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22 March, 2020 12:44:52 AM


The Indian VIP

This time, too, there was speculation, of course with a silver lining

Panic gripped the nation following an announcement that Prime Minister Narendra Modi would address the country. Some waited with bated breath; others counted hours.

Women flocked to grocery stores to buy stuff for homes. It was, they reasoned, time to stock up. After many weeks markets were suddenly abuzz. If the Prime Minister is addressing the nation it must be something big, people felt. Memory took them back to 2016: the dreaded year for many when the Government of India announced demonetization of banknotes of Rs 500 and 1,000. It was nothing short of a bombshell. The economy is still to recover from that onslaught.
This time, too, there was speculation, of course with a silver lining. People knew that Modi would be talking about the deadly Corona Virus or COVID-19. What they failed to fathom was what he would say?
Fear was at its peak: will he announce a complete lock down? Will everything be shut? Would borders be sealed? Would there be severe shortages? Is there a national medical emergency? Are we headed for disaster?
The Prime Minister did speak for around 30 minutes. It was conciliatory, reassuring and a kind of confidence build-up for the people.
While exercising caution he warned against complacency; awareness and alertness; a resolve to fight; exhibit restraint by social distancing and avoiding hoarding. In the same breath he assured the nation that supply of essential goods like milk and rations will not be hampered. He asked employers to be humane and not deduct salaries of their work force: “"Please take care of their health and do not deduct their salaries for this duration as they also need money to keep their families safe and buy medicines”. Modi alsoasked  everyone to stay at home as much as it is possible.  

Reassurance came by way of Modi telling the people that the government has set up a COVID-19 Economic Response Task Force under Finance Minister Nirmala Sitharaman. The task force will remain in regular touch with all stakeholders and take decisions  regarding the economic implications of coronavirus after consulting with them.  

The Prime Minister spoke like one common man to another: a fellow Indian sharing the pain of another. This precisely is the reason why his speech touched a chord with most.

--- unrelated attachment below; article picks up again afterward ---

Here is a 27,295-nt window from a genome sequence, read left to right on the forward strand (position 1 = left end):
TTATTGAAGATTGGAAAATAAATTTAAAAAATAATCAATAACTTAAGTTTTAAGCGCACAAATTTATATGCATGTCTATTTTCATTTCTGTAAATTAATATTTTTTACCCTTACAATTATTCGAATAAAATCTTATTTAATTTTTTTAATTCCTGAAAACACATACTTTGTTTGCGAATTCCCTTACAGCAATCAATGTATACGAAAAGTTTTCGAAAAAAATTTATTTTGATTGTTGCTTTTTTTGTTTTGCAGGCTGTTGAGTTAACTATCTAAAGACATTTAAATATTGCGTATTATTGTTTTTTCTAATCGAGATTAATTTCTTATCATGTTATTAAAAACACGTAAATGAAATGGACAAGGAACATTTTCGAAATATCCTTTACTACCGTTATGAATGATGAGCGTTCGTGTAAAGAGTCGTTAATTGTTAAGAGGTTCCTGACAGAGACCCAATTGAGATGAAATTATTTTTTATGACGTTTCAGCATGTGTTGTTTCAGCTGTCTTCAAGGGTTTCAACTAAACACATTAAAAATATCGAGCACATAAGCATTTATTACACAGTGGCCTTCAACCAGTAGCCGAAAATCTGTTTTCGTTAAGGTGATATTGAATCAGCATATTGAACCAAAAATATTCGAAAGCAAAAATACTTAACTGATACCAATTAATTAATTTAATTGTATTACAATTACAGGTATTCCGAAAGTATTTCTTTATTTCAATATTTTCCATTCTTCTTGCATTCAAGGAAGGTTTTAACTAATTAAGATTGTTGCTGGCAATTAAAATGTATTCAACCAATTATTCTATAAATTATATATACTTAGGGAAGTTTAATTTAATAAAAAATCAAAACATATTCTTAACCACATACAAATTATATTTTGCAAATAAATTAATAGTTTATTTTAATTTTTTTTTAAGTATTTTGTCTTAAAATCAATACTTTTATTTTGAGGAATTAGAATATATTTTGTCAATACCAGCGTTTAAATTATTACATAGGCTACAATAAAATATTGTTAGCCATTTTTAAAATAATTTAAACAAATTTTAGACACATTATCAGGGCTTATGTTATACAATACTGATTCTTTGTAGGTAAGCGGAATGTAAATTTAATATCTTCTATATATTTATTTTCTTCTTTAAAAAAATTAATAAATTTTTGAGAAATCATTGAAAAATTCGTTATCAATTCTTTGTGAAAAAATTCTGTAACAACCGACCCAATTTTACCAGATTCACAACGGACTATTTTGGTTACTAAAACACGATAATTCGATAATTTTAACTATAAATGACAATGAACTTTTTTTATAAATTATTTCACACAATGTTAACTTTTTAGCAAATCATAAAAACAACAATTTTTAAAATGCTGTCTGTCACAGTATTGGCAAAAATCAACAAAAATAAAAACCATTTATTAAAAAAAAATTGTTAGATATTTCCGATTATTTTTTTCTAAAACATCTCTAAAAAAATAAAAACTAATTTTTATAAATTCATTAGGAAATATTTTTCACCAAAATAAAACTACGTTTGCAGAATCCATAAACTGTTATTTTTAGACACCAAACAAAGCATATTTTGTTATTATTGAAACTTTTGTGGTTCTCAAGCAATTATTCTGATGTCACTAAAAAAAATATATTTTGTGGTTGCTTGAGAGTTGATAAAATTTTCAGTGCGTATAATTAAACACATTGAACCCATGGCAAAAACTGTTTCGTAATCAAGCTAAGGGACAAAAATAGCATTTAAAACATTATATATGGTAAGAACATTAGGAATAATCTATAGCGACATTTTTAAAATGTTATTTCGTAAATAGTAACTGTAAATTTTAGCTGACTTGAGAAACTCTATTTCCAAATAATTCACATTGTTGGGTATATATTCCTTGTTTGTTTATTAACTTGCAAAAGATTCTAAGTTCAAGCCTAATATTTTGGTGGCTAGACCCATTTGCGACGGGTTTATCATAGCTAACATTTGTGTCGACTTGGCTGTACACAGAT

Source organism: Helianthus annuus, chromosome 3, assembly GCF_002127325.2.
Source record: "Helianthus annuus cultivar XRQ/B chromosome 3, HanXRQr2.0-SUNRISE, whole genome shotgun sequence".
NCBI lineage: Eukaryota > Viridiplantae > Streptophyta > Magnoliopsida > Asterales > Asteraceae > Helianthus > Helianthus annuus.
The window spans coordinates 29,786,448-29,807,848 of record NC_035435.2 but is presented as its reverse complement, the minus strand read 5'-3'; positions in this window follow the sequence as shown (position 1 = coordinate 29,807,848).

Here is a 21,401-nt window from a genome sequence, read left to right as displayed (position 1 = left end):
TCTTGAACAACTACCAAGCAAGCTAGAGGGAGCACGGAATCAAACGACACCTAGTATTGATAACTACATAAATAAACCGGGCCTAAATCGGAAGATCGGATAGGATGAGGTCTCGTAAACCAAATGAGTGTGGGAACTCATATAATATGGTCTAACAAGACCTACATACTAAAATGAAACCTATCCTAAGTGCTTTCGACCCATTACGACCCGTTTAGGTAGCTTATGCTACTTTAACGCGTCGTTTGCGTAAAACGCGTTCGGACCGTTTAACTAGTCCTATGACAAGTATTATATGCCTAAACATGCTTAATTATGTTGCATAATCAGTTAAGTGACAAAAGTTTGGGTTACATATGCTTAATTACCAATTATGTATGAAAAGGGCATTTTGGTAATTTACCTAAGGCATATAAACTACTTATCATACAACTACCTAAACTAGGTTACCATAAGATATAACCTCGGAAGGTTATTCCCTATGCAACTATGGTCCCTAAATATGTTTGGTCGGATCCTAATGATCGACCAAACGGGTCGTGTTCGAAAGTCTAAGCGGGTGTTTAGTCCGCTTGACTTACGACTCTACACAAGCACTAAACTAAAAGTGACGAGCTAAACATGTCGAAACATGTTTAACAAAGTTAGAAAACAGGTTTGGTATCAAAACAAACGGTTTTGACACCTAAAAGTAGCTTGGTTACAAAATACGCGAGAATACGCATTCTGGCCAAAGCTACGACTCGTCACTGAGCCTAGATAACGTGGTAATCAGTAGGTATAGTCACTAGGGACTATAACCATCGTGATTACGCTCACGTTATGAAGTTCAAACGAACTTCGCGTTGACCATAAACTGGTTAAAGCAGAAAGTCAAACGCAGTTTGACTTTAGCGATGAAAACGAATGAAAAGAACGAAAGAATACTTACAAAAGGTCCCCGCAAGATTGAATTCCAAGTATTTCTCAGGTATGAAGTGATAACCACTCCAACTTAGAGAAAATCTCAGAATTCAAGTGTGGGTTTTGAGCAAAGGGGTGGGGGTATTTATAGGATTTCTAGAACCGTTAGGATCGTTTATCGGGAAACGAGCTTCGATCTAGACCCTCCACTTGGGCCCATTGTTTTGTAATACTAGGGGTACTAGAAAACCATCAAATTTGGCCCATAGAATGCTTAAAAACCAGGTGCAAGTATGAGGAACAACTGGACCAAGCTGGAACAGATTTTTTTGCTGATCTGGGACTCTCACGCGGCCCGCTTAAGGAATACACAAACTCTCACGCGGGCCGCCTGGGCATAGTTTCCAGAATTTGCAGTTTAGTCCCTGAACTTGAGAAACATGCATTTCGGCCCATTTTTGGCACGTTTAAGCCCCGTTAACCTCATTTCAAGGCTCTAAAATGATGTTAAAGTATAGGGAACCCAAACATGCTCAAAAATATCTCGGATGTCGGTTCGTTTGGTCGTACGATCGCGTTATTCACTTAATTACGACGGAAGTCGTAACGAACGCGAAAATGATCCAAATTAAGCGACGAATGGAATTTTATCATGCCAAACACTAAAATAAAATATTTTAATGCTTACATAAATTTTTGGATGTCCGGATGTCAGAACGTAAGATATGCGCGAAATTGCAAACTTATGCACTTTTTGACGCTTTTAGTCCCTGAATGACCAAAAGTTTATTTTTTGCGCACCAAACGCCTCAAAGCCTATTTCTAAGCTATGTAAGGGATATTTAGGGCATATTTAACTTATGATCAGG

Consequently when he asked people to observe a janata curfew: a self-imposed curfew by the public, for the public - on March 22 between 7:00 am and 9:00 pm, everyone was more than willing. No citizen, barring those in essential services, should get out of house, Modi said.

He also asked people to salute those working in essential services, in the times of coronavirus, by standing in their doorways and clapping and ringing their bells.

 "For the past two months, millions are working day and night in hospitals and airports and those serving others by not taking care of themselves. On March 22, at 5 pm, we should stand on our doorways, balconies, in our windows and keep clapping hands and ringing the bells for five minutes to salute and encourage them," PM Modi said.

 Even while India  geared up to do both, the Janata curfew call has alerted some. Many feel it to be the beginning of what is yet to come: a total lock down in coming weeks. The curfew call, they feel,  is  a precursor and we are headed towards tough times both medically and economically. The Prime Minister, by asking for a self-imposed curfew is preparing the country for a government imposed lock down in the near future: an iron hand in a velvet glove kind of an approach.

 Having said that one cannot deny that the Modi government has, so far, contained and controlled the virus rather well.